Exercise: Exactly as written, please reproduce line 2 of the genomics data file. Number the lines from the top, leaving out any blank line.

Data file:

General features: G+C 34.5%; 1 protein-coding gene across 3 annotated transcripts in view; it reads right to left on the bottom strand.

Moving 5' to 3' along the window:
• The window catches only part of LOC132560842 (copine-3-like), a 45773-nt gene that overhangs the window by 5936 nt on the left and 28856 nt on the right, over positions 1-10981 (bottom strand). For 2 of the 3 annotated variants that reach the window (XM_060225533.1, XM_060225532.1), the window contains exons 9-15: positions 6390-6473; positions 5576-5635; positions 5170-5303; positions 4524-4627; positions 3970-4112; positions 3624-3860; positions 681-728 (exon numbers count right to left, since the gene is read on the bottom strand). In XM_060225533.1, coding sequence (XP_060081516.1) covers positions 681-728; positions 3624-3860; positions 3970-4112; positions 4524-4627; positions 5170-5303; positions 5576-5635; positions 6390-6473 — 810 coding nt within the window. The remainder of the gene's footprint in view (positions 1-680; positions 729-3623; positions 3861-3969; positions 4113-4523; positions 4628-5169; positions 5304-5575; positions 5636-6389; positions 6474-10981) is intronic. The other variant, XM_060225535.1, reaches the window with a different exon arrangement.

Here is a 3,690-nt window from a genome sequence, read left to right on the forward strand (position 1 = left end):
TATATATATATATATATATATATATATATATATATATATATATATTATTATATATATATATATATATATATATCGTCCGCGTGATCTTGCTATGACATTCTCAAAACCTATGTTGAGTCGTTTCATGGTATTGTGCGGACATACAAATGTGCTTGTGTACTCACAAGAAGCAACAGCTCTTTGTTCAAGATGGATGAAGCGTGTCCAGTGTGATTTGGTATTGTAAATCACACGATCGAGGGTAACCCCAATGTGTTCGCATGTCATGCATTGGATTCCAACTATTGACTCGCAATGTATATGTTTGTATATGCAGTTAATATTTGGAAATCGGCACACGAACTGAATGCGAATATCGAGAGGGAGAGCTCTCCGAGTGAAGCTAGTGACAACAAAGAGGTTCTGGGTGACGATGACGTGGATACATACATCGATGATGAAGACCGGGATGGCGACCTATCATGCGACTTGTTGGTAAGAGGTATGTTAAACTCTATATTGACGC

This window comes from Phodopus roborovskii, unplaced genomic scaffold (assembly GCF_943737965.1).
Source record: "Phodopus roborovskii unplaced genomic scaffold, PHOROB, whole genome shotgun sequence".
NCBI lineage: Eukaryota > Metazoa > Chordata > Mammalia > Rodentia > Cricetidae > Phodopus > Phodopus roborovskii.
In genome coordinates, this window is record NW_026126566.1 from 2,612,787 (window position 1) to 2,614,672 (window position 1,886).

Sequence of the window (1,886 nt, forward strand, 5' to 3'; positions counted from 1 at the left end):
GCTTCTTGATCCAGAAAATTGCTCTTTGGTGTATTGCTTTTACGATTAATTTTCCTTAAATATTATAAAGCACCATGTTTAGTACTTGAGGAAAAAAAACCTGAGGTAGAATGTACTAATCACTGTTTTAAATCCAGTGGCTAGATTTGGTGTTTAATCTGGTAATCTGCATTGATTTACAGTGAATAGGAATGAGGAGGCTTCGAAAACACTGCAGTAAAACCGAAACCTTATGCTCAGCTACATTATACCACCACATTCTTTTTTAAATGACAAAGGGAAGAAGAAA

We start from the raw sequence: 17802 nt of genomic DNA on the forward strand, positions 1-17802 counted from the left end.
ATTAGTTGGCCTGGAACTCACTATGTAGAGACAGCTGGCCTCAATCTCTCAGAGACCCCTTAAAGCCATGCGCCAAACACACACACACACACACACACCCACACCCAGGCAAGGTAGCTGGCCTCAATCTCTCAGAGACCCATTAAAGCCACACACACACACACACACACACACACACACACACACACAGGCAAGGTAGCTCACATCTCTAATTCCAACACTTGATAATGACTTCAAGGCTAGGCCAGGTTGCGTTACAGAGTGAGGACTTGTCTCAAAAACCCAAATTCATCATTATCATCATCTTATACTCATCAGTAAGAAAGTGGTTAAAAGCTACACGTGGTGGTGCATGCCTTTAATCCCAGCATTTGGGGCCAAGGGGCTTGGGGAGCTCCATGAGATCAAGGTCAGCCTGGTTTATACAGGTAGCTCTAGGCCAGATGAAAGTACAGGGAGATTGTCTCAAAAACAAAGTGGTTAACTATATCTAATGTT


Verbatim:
Moving 5' to 3' along the window: